How do you care for students? Just thinking out loud today – hoping it triggers and idea to care for your students, too!

JG

This week’s poll question: how often do you use video teaching in your youth ministry?

JG



I’ve enjoyed Marko’s post on the now-infamous USA Today article on the decline of youth ministry as we know it. Here’s a clip of the original editorial content that has spurred on some interesting reactions by youth pastors around the country:

“Bye-bye church. We’re busy.” That’s the message teens are giving churches today.

Only about one in four teens now participate in church youth groups, considered the hallmark of involvement; numbers have been flat since 1999. Other measures of religiosity — prayer, Bible reading and going to church — lag as well, according to Barna Group, a Ventura, Calif., evangelical research company. This all has churches canceling their summer teen camps and youth pastors looking worriedly toward the fall, when school-year youth groups kick in.

“Talking to God may be losing out to Facebook,” says Barna president David Kinnaman.

“Sweet 16 is not a sweet spot for churches. It’s the age teens typically drop out,” says Thom Rainer, president of LifeWay Christian Resources in Nashville, which found the turning point in a study of church dropouts. “A decade ago teens were coming to church youth group to play, coming for the entertainment, coming for the pizza. They’re not even coming for the pizza anymore. They say, ‘We don’t see the church as relevant, as meeting our needs or where we need to be today.’ “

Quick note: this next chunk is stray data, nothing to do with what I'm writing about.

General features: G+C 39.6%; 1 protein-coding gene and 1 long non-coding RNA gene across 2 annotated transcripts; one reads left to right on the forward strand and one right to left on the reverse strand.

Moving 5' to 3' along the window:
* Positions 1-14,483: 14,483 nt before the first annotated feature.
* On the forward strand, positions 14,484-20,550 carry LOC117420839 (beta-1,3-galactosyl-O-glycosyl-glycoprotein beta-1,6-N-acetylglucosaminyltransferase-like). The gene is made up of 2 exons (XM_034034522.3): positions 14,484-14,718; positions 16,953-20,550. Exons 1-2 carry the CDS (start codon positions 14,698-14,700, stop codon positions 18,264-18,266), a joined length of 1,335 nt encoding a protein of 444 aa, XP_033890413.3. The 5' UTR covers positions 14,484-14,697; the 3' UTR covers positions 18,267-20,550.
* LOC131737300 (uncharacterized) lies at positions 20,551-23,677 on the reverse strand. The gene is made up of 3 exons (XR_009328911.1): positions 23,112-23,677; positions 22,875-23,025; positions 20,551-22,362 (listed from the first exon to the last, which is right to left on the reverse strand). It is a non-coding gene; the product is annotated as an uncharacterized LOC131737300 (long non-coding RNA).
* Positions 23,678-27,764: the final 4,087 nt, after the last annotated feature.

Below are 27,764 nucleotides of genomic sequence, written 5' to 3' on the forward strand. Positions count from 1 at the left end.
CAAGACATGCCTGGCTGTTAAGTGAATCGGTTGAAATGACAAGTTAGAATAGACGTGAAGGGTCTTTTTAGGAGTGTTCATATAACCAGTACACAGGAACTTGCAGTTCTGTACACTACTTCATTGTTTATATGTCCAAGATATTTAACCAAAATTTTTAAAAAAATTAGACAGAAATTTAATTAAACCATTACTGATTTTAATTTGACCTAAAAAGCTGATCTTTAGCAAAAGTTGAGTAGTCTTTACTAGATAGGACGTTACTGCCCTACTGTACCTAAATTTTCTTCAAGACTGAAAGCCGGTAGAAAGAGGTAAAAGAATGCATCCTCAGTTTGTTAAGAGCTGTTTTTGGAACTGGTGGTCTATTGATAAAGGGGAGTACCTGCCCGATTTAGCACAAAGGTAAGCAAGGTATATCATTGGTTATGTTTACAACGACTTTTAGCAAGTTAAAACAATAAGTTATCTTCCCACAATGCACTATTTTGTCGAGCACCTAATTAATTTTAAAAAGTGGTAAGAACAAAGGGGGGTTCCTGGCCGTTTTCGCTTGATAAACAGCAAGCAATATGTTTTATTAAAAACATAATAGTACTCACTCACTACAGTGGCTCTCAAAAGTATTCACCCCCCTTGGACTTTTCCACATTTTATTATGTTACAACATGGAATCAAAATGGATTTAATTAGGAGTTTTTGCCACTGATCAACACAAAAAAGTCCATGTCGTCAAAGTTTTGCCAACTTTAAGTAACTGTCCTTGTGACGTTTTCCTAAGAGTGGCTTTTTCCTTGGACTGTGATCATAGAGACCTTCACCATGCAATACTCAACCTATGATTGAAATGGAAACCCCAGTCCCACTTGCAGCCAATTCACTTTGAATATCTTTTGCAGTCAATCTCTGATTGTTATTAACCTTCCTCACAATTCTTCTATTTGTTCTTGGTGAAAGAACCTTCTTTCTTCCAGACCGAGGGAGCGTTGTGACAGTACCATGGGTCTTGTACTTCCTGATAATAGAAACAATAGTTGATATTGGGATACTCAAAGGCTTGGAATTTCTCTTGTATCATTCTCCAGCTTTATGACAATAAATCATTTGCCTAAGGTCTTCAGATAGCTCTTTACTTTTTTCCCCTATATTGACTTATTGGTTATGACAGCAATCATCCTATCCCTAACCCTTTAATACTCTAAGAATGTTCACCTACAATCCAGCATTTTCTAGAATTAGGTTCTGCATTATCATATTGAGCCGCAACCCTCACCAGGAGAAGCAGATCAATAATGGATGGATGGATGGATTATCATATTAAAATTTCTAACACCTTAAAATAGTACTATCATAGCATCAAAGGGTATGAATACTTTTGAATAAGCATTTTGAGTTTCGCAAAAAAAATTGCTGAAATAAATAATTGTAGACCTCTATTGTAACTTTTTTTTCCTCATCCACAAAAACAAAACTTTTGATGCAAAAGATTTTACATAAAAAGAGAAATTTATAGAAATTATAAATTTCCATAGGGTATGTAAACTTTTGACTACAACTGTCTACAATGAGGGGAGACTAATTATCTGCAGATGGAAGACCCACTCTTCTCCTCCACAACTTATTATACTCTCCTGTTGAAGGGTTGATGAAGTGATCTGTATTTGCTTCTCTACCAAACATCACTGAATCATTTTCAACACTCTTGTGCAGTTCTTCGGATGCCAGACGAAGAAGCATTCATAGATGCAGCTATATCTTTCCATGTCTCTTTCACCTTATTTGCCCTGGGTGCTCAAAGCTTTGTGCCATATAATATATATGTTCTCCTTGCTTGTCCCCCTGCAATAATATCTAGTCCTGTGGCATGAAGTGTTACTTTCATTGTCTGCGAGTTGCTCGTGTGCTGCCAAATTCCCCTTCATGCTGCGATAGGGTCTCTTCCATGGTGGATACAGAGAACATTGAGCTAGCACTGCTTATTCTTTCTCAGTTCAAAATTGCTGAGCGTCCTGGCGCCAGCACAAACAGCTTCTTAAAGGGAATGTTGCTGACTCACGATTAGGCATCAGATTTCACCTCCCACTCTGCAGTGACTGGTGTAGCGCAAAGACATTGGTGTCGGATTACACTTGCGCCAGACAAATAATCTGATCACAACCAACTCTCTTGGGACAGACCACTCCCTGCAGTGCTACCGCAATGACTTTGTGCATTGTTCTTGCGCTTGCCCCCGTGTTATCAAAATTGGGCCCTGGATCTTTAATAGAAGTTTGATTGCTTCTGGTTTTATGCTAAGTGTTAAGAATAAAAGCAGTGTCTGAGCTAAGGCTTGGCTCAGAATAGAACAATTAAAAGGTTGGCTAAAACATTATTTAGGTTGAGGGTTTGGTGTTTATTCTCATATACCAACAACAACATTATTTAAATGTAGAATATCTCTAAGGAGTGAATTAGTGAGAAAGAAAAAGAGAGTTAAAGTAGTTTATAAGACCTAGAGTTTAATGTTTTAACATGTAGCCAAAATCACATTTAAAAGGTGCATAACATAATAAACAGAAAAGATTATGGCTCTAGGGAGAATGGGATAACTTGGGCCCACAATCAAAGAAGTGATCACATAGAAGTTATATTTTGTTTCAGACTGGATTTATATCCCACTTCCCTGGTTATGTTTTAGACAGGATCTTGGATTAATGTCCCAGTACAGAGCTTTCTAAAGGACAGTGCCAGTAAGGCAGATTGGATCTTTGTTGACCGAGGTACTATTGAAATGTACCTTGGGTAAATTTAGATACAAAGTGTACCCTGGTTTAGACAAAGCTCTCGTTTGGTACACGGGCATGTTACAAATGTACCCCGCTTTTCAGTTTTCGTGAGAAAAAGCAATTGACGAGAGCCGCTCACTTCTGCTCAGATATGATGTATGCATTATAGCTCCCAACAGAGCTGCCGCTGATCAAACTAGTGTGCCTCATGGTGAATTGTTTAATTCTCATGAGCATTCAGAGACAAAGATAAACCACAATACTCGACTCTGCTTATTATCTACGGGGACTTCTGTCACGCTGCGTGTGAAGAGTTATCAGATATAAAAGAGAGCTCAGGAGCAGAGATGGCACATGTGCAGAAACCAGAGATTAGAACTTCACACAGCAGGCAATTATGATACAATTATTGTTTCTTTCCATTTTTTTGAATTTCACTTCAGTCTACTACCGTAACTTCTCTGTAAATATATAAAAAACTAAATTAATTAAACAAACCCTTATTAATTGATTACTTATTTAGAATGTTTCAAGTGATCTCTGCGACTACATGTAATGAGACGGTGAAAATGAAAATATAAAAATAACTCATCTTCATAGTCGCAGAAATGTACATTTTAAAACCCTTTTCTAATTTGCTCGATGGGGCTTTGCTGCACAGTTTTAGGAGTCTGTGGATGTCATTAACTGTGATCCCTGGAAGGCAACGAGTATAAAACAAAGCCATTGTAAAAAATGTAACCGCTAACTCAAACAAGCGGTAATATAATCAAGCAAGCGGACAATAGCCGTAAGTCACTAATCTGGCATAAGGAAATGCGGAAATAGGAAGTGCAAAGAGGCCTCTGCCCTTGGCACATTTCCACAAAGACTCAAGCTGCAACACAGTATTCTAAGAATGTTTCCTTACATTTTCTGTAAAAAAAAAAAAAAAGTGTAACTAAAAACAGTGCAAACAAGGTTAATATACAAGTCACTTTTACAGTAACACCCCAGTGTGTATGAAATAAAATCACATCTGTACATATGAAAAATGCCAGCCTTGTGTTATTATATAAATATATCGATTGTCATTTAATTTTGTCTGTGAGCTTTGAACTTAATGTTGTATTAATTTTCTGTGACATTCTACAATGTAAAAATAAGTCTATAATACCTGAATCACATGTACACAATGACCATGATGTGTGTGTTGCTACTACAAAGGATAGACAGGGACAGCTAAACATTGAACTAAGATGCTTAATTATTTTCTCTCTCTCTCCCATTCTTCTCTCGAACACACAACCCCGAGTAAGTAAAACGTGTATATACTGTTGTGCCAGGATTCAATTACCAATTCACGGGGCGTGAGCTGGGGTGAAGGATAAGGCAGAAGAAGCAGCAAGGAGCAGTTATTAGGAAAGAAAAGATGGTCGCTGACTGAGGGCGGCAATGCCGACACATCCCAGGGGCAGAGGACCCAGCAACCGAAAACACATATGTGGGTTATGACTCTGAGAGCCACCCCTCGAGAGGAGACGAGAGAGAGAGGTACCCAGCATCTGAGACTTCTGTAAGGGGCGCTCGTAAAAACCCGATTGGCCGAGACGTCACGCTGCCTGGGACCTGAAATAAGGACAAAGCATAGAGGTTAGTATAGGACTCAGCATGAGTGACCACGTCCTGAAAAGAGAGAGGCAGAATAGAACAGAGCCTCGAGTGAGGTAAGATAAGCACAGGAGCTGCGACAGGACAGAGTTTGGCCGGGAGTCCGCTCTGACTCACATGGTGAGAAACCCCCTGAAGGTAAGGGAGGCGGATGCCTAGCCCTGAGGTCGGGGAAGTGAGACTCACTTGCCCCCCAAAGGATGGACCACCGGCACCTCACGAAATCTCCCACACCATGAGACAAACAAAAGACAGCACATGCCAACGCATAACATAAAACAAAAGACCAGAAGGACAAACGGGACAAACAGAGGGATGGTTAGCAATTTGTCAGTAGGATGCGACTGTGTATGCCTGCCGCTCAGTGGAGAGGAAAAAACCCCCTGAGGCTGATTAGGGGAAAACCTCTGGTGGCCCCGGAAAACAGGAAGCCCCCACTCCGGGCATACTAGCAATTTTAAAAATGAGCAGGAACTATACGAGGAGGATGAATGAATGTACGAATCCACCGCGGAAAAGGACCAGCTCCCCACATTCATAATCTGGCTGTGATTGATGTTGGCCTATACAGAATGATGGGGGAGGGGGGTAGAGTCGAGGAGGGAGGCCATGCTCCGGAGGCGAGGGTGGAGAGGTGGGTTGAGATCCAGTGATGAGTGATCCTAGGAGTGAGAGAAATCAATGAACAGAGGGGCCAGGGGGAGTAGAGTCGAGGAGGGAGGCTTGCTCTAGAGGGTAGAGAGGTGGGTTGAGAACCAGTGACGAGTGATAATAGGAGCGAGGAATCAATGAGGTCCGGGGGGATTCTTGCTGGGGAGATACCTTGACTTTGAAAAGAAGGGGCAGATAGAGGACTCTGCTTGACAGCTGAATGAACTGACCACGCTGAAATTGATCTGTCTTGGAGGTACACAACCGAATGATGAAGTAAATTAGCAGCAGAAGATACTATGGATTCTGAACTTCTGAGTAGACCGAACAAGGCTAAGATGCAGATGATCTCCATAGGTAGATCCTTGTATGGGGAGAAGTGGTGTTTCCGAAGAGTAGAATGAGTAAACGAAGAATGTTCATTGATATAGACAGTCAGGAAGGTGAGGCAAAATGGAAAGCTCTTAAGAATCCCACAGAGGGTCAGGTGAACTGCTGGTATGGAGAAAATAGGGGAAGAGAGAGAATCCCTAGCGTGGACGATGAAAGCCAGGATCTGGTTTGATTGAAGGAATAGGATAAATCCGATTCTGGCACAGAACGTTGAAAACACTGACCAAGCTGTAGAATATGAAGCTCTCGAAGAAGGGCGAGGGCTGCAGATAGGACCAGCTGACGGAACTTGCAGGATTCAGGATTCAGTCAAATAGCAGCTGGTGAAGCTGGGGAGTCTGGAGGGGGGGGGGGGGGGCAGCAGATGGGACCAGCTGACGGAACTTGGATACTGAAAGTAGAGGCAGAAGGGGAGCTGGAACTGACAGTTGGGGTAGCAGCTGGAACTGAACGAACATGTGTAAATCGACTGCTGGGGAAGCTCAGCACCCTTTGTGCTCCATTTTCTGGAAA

I think they’re are quite a few potentially valid responses and perspectives to this article:

  • Our youth ministry numbers are up. The whole thing is bogus!
  • Our youth ministry numbers are down. I have a valid excuse when the elders pin me down next time!
  • Really? Facebook is the reason students don’t do to church anymore? Wow.
  • Yes! What can youth ministry do to become relevant again?
  • What’s wrong with a little pizza every now and then?
  • What are we doing to go after lost sheep?
  • Are camps truly a thing of the past?
  • How is your youth ministry known/positioned in your community?
  • So go the adults, so go the youth ministry.
  • What can we do to streamline our youth ministry to fit into the busyness?
  • USA Today’s readership is down, so they’re dragging everyone else down with them.
  • If the students are on Facebook, are we?
  • Does Barna know what they’re talking about anymore?

So … let’s hear what you think. What’s your response after you read the whole article on USA Today?

JG

Fun little post here I really enjoyed – noticing the similarities of the KJV Bible translation and the way Yoda speaks. Made me laugh! I grew up with that translation, so when I quote a verse from memory it almost always includes some these and thous!

I almost laughed out loud when I had the thought that it sounded like Yoda. It was then that I realized Yoda sounds more like King James English than modern-day English. Then I found out that many Star Wars fanatics believe that George Lucas based Yoda’s dialect off of the King James Bible. So, I decided to put together this list…

Thanks for D Miller for the link!

JG



Loved this post over on Junior High Ministry, some good stuff about how to stay energized and get filled back up after pouring out ministering to students. Here’s a clip, worth heading over there (and more importantly putting some of it into practice) for the read: